In 1871, the William Creviston family homesteaded here and named Lakebay (map) and Bay Lake for their close proximity to each other. Sarah Creviston was the first teacher at the school near here in 1878, and their son was the first white child born on the peninsula.
The cemetery at Lakebay holds the graves of early settlers, local business people, and some of the first residents from Home across the bay. The most notable was Henry Tiedeman, who gave land for the cemetery and was Lakebay’s first postmaster in 1882.
The Key Peninsula was built on the back of the Mosquito Fleet. Named for looking like a swarm of mosquitoes, these small steamboats and sternwheelers served the developing communities by transferring lumber, groceries, freight, mail, market goods, and passengers around the sound as far as Seattle and Tacoma. About half these boats were built or based out of Lakebay and operated under ownership of the Lorenz-Berntson Navigation Company.
Mr. Lorenz arrived here in 1875 and built a sawmill powered by water from Bay Lake. He built several boats, initially to carry finished lumber to Tacoma. Later, many of these boats provided an early ferry service throughout Puget Sound. Building with the lumber from the mill, the town quickly grew by the 1920’s to include houses, stores, churches, a cemetery, post office, telephone exchange, pool hall, and barber shop.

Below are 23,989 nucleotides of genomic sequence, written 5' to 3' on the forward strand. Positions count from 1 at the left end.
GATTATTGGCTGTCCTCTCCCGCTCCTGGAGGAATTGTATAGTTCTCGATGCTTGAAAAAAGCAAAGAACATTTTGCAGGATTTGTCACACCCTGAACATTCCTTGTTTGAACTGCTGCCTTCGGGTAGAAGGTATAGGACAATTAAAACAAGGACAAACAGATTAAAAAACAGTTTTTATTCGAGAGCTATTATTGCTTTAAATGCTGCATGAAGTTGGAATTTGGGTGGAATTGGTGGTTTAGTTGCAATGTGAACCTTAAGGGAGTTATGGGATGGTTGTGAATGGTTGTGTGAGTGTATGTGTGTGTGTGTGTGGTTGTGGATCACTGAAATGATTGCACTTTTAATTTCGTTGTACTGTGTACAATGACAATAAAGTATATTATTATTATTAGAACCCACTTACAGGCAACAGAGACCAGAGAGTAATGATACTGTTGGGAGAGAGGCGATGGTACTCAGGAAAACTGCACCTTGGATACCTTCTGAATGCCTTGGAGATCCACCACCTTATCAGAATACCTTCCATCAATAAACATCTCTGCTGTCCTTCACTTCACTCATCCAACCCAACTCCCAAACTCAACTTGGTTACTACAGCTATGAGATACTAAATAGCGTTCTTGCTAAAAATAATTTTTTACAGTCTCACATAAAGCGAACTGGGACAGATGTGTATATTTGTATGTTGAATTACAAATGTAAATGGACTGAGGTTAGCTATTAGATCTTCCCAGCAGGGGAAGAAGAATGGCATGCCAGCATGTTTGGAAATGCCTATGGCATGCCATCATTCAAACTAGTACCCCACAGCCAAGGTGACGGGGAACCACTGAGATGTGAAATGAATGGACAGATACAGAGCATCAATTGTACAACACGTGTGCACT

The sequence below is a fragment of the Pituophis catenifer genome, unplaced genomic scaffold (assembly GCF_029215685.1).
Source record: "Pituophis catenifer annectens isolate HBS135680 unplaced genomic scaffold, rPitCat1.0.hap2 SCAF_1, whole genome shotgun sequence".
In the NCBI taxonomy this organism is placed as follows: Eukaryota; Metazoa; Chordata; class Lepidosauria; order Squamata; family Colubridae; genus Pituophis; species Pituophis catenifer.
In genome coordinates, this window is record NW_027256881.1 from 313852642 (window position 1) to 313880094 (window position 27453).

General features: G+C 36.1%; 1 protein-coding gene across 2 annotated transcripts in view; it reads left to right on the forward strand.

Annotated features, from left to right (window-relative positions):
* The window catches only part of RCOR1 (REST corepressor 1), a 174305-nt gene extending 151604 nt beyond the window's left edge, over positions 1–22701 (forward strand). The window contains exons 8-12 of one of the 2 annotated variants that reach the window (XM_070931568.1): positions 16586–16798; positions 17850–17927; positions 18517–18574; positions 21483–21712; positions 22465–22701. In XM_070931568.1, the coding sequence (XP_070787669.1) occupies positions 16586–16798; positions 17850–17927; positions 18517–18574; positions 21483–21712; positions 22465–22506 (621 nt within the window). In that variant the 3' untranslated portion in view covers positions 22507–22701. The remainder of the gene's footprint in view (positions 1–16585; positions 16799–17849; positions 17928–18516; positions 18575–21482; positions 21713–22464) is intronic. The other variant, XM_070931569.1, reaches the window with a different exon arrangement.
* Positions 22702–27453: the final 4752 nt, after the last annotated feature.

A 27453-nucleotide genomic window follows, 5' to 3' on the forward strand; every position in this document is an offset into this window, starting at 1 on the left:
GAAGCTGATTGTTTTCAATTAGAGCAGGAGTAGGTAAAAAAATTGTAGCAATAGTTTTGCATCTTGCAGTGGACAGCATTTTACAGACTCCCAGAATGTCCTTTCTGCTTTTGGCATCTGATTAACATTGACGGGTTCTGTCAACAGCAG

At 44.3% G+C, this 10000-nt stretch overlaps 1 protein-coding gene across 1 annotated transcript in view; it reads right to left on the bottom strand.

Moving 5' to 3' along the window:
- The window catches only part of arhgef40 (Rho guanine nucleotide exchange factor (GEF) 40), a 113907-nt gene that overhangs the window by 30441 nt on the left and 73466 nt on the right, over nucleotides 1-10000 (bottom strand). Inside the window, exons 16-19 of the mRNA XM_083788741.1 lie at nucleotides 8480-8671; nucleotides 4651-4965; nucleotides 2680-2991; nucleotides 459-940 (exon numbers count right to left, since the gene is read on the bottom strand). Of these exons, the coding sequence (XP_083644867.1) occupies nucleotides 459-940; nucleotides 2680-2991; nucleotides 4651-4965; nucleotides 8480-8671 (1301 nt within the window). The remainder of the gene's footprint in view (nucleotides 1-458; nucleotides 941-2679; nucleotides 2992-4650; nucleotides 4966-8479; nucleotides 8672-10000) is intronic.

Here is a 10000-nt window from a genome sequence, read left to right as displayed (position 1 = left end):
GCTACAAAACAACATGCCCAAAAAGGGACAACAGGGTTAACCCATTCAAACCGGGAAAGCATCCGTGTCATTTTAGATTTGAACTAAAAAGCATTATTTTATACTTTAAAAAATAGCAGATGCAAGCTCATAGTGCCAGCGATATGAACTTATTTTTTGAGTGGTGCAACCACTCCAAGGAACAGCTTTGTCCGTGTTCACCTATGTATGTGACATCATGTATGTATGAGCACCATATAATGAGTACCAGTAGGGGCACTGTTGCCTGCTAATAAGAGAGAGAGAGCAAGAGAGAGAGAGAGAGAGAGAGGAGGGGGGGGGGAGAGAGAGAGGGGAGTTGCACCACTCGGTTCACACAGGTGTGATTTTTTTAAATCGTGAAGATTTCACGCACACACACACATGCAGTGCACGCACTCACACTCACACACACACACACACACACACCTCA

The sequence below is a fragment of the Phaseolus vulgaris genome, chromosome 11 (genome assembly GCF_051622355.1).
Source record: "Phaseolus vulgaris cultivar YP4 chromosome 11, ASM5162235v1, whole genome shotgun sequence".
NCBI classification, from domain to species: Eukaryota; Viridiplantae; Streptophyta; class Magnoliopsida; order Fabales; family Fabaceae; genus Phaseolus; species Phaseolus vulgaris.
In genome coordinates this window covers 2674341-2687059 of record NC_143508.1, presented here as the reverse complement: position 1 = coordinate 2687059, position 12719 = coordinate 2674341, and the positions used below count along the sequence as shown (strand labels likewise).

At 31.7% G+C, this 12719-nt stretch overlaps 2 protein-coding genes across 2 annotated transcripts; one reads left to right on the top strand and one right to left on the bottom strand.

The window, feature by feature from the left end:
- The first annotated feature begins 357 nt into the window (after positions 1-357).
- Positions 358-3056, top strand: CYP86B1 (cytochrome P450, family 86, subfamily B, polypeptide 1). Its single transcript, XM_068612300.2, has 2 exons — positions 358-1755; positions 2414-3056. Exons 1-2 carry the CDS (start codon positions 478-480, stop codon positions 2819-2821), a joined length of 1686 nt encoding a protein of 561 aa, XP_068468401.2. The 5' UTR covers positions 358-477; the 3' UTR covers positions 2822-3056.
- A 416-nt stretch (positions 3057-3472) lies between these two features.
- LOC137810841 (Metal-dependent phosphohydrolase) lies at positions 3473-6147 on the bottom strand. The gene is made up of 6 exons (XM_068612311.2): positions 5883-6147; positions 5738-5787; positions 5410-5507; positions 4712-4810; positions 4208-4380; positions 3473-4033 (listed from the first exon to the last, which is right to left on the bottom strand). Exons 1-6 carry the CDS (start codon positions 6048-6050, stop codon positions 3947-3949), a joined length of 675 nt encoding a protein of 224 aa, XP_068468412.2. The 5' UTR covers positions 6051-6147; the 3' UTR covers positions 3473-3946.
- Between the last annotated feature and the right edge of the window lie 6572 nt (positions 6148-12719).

Some of the buildings have come and gone: Among those include the Cooper Hotel (Dolly Cooper’s House and holiday cabins still remain), The Western Washington Poultry and Egg Coop (now the marina), and a dance hall that later became a roller skating rink.
text by Virginia Seavy & Simon Priest